These include Naqshabanda, the military arm of the new Baath Party, which targets mainly foreign forces, and Ansar al-Sunna, which targets both civilians and foreign military. Both work with the group al-Qaida in Iraq and its close cousin, the Islamic State of Iraq, which attack civilians. Their active numbers are relatively small -- "hundreds, if that" -- but their support base may be in the thousands, Pappal said.

A mix of forces are arrayed against them: police, about 12,000 for the province, who are a mix of Kurds, Turkomen and Arabs; the Kurdish Regional Guards Brigade, thought to be 3,000 to 4,000 troops; and the  12th Iraqi Army Division, which is three-quarters Arab and totals 15,000. To complicate things further, an unofficial Kurdish force known as the Asayish has 300 uniformed police, a much larger number of undercover agents and two lines of organization, one for each of the main Kurdish political parties.

Some times the forces face off against one another, which is where Pappal comes in.
Pappal, who holds up to 10 meetings a week with different armed groups, as well as the region's Kurdish governor, has had to step in regularly to keep the various sides apart, most recently when a car bomb killed 28 people two months ago in the parking lot of the main provincial police station. The casualties included members of the Asayish, which aspires to be the Kurdish FBI but isn't recognized by the central government.

The commander of the Asayish, which had been targeted by previous bombings, was livid, Pappal recalled. "They were emotional and upset. They blamed it on the IP," he said, meaning the local Iraqi police. They took the attitude " 'We are no longer going to cooperate,' " he said.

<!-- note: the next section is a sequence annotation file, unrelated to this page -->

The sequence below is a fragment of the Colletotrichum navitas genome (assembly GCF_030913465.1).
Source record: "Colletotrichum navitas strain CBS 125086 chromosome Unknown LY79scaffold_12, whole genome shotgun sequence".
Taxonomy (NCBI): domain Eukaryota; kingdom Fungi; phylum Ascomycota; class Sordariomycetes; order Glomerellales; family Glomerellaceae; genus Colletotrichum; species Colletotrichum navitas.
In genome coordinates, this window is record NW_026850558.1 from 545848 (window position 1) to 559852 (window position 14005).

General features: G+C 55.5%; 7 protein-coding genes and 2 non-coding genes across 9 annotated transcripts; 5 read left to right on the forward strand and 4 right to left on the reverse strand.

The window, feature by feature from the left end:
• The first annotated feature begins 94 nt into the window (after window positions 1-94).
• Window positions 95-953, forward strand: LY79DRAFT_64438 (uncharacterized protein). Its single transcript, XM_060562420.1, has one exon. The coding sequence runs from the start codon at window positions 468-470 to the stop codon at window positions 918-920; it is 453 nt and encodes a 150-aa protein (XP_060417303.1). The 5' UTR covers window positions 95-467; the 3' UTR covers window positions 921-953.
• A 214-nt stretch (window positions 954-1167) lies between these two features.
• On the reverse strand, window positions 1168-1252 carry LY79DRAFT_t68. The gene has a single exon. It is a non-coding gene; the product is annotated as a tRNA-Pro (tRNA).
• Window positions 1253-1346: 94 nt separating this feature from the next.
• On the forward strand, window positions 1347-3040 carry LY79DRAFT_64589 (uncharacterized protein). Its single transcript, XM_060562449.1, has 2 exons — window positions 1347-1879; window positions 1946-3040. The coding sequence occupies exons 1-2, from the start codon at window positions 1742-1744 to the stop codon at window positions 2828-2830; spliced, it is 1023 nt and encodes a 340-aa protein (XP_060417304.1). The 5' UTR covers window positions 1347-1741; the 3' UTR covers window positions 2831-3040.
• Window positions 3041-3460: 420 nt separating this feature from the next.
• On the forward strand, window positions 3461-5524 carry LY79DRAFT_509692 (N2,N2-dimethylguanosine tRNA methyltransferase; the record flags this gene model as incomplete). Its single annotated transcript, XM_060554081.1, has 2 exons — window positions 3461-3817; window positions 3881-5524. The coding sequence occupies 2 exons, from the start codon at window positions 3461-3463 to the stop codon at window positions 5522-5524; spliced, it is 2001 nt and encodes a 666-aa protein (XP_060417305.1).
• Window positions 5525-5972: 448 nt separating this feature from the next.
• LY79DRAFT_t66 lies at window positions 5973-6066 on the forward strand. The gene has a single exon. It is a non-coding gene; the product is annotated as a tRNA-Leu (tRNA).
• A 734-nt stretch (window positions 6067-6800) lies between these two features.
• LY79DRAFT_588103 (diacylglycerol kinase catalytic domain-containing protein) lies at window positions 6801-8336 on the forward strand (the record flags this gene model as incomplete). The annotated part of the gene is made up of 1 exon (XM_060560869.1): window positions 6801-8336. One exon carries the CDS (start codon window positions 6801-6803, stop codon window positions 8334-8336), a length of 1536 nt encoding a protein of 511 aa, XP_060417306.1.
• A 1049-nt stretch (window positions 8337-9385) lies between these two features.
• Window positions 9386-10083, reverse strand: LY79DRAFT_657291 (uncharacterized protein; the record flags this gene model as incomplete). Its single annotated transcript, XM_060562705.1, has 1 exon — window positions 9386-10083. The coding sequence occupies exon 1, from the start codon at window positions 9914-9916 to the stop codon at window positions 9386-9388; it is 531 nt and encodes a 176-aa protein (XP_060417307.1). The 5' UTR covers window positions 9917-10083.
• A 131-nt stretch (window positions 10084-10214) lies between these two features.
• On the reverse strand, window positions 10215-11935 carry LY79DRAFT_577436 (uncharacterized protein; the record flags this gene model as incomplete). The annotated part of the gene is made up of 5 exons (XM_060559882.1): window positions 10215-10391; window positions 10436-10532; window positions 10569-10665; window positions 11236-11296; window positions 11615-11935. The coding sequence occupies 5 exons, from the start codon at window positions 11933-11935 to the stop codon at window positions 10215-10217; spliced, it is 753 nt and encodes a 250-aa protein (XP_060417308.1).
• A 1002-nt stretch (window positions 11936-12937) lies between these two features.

"I'm not sure exactly what he was going to do, but he was going to do something," Pappal said of Gen. Halo Najat Rashid, the Asayish commander. Pappal spent two hours talking to Halo to persuade him to do nothing for a day. He called political leaders. Then he alerted the governor, who called in all parties to air their anger.

"It was a week's worth of bringing everybody back together," Pappal recalled.

Other incidents in the province this year also required the U.S. to step in to keep peace between competing Kurdish and Arab groups.

When Sunni Arab demonstrators burned the government offices in the predominantly Arab town of Hawija on Feb. 25, the Kurdish Regional Guards Brigade moved south, claiming it was trying to protect the city of Kirkuk from Arab mobs. But the area it moved into was already under the control of the 12th  Iraqi Army Division, and a confrontation loomed.

"It raised up all the political tensions of the area," Pappal said. It wasn't until March 31 that the Kurds had fully departed, he said.

On April 25, in the city of Kirkuk, another crisis loomed when Iraqi army troops riding in a pickup got into a "road rage" fight with a man on the street and shot him. Asayish troops, whose headquarters were nearby, responded. Gunfire broke out and three members of the Asayish were killed.

Pappal, who by coincidence was having lunch with two generals at the headquarters, warned them that they had to stop the confrontation from escalating "or I have to go out to stop it." The generals came up with a solution. "They had to," Pappal recalled.
Pappal is confident that even the worst-case confrontation won't lead to civil war -- as long as Americans remain in Kirkuk.

"Not while we're here," he said. "It won't happen while we're here."
(c) 2011, McClatchy-Tribune Information Services.

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In this series from August, 2010, as the American military presence in Iraq was being reduced, Stars and Stripes looked at the costs of the war through the eyes of Iraqis and Americans and asked: What difference did we really make?